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A VAT Won't Produce Instant Revenue, Easily Collected Revenue, Or Fairness

27 Mar 2010
Posted by Pete Davis

 "As the night follows the day, VAT follows health care reform." That's how Charles Krauthammer started his Washington Post op-ed yesterday. He blissfully implies Uncle Sam can flip a switch and collect a trillion dollars over 10 years for every percentage point of VAT, "the ultimate cash cow." I beg to differ.

Some of the lessons I learned from my experience formulating Al Ullman's VAT proposal of 1979 include:
  1. Like, the U.K. when it adopted its VAT in 1973, the U.S. will struggle for at least two years and probably longer to implement a VAT. Hundreds of thousands of small businesses would have to register with the IRS and have their sales and remittances monitored. The IRS would have to hire tens of thousands more agents. Exemptions will alleviate some of that problem, but a VAT exemption still hits those businesses with the tax. The income tax looks bad now, but wait until you see this.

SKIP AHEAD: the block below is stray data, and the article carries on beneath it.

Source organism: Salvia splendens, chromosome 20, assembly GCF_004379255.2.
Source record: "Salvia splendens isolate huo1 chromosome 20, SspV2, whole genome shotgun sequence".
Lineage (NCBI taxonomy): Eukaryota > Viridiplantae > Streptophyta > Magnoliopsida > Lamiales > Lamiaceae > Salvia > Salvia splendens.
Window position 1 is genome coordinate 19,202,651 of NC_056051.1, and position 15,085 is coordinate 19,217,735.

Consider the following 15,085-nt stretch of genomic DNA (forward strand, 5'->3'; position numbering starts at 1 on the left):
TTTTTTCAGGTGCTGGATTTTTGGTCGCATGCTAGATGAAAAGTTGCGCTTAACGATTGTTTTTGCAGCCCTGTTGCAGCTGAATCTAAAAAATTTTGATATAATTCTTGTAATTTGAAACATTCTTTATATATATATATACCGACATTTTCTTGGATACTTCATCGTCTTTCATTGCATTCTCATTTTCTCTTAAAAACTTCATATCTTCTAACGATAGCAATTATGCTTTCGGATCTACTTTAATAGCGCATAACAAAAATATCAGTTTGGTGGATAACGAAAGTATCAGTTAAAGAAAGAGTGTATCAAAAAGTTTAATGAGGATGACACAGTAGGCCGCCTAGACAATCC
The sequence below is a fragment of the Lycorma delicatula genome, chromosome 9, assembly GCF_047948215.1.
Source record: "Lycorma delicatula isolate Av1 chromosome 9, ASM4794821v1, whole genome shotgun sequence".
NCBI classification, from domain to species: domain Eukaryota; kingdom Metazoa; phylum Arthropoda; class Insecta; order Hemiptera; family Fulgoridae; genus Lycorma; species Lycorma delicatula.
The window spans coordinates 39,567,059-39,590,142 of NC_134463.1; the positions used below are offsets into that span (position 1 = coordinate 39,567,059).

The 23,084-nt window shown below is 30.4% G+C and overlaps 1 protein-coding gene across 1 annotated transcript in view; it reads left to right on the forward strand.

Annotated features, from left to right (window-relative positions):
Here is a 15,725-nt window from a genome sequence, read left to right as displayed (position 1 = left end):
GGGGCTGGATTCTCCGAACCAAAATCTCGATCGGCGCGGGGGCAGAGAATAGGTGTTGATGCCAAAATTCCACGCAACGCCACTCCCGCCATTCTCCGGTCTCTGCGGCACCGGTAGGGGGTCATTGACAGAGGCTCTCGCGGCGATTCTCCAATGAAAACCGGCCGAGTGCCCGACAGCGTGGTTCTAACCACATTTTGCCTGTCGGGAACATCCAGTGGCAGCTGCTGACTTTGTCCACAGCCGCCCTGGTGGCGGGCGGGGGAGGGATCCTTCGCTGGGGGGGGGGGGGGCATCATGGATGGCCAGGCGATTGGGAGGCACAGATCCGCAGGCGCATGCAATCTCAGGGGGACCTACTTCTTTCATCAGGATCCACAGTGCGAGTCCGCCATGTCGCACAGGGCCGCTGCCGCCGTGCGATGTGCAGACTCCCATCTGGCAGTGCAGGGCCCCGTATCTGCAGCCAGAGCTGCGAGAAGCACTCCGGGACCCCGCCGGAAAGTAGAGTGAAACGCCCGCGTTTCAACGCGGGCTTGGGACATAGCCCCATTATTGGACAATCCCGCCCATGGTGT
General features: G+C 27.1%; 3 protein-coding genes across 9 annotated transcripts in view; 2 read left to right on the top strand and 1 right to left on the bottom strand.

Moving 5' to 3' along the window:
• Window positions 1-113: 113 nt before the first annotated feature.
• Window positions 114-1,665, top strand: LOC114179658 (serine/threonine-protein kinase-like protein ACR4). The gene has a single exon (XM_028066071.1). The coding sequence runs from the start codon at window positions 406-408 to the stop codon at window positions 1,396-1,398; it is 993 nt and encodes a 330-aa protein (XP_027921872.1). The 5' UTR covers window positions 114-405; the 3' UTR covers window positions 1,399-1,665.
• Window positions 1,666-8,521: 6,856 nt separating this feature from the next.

2. Compared to our income tax, the VAT is regressive. The poor and the elderly will be particularly hard hit because they consume more than their income out of transfer payments and wealth. To alleviate that, there will be tremendous political pressure to "zero rate" food, housing, and medical services, roughly half of the VAT personal consumption tax base. My work with the Treasury Tax Model showed these zero rates yielded surprisingly little improvement in progressivity. Far better to let the poor and the elderly pay the tax and provide them with a refundable tax credit roughly equal to what they paid. Not only would this be quite complicated, it would increase fraud and IRS enforcement actions to stem fraud.

  3. Tax reformers lambast the complexity of our income tax with good reason, but somehow assume that the same people who legislated that complexity will legislate a clean VAT. Again, the U.K. experience is very instructive. Their VAT is notoriously complicated, and so would be ours.